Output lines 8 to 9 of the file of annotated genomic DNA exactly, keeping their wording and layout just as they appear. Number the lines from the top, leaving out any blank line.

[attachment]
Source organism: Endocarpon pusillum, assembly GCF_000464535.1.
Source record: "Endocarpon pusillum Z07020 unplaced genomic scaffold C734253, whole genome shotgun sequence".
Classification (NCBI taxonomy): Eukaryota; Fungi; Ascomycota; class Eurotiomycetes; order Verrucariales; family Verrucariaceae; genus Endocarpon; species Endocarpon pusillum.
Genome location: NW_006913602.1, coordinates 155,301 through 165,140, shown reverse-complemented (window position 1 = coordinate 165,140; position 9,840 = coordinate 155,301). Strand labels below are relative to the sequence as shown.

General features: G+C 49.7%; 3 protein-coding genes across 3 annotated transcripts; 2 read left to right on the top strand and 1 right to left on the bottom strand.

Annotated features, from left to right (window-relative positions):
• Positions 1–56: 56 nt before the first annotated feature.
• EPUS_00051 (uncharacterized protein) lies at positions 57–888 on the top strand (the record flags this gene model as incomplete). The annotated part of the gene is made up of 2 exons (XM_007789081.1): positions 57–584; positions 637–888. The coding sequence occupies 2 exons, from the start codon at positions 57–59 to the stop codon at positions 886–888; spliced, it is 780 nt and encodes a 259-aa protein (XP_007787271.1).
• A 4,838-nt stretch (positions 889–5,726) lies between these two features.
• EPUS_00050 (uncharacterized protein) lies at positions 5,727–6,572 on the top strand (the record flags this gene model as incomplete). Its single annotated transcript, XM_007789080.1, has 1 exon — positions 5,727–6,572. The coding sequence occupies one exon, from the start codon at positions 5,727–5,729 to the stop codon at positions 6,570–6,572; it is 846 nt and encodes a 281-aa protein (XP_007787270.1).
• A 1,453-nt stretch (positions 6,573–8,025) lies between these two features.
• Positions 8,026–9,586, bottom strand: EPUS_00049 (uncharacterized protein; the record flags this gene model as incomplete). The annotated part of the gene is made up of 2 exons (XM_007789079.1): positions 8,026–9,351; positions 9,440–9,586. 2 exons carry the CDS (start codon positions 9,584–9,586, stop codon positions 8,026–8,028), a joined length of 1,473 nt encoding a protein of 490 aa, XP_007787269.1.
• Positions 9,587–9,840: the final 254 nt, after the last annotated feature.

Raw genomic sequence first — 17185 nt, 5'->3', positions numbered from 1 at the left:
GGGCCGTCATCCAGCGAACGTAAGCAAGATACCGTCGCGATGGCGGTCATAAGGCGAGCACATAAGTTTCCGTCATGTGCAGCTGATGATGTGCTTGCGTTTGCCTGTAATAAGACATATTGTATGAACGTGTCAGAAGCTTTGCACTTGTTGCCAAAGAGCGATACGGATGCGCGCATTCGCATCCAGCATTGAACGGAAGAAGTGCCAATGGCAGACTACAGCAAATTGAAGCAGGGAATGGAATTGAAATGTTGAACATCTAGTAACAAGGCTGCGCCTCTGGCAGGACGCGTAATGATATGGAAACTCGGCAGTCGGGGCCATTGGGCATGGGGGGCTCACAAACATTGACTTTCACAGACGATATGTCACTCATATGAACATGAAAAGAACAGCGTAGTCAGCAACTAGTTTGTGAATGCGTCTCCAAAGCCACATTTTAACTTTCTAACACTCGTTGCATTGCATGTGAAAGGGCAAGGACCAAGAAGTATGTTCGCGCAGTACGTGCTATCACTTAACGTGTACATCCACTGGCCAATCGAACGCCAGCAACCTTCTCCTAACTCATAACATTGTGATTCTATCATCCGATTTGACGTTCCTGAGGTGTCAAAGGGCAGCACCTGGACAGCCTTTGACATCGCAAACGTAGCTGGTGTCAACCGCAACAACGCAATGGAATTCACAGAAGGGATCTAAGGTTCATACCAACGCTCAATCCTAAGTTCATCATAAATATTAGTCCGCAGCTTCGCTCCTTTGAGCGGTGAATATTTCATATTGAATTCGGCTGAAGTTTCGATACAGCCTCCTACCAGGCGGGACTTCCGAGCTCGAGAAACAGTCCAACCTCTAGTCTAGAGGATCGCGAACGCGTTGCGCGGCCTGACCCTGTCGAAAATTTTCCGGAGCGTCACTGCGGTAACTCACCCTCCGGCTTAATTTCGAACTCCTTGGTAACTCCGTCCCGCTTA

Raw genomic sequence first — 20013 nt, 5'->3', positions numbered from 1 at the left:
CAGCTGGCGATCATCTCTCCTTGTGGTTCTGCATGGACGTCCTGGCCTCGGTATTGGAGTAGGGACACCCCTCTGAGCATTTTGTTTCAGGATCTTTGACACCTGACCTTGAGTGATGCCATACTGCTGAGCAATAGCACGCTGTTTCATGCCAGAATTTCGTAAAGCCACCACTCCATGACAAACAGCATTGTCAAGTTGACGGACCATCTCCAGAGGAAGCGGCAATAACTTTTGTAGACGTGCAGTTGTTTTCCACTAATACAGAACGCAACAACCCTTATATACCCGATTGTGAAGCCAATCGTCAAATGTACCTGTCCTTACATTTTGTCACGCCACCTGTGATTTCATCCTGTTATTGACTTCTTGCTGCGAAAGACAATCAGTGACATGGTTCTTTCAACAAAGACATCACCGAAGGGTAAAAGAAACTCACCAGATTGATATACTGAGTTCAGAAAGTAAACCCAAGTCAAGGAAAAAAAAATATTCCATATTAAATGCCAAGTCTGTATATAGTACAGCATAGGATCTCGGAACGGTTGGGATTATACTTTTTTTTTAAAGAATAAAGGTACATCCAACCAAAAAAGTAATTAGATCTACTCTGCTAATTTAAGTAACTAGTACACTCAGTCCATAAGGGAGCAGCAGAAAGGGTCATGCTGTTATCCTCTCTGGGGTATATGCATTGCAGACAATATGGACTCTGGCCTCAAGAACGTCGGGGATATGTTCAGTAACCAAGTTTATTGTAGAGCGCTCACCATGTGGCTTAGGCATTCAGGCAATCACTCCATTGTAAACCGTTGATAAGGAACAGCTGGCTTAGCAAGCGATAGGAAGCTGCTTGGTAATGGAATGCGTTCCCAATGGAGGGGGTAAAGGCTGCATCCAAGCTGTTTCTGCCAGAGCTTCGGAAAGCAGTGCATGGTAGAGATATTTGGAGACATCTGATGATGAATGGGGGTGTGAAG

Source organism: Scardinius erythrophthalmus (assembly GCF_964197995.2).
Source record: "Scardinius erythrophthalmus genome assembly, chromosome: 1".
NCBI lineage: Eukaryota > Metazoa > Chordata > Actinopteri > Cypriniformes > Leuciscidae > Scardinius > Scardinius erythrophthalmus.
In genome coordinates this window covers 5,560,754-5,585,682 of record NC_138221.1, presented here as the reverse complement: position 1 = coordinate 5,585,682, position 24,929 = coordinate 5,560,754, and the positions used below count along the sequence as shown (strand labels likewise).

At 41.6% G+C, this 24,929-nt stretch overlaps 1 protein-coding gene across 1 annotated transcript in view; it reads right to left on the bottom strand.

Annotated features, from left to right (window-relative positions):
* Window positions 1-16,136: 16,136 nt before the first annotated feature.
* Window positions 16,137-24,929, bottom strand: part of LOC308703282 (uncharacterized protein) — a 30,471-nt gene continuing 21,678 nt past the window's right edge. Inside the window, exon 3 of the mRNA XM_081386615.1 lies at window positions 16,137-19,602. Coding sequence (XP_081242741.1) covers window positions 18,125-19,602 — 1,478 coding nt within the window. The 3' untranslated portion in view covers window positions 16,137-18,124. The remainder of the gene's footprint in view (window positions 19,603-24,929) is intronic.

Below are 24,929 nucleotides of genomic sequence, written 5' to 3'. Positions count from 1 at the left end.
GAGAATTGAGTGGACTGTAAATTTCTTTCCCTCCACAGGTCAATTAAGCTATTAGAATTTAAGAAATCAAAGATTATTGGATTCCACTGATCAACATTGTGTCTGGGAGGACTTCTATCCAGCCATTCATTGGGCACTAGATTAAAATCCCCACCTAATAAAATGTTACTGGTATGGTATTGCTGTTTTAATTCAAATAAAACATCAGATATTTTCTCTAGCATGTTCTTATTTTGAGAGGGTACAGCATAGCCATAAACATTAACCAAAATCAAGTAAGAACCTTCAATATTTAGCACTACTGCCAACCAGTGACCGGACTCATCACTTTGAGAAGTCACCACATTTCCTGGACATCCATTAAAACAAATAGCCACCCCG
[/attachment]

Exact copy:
• EPUS_00051 (uncharacterized protein) lies at positions 57–888 on the top strand (the record flags this gene model as incomplete). The annotated part of the gene is made up of 2 exons (XM_007789081.1): positions 57–584; positions 637–888. The coding sequence occupies 2 exons, from the start codon at positions 57–59 to the stop codon at positions 886–888; spliced, it is 780 nt and encodes a 259-aa protein (XP_007787271.1).
• A 4,838-nt stretch (positions 889–5,726) lies between these two features.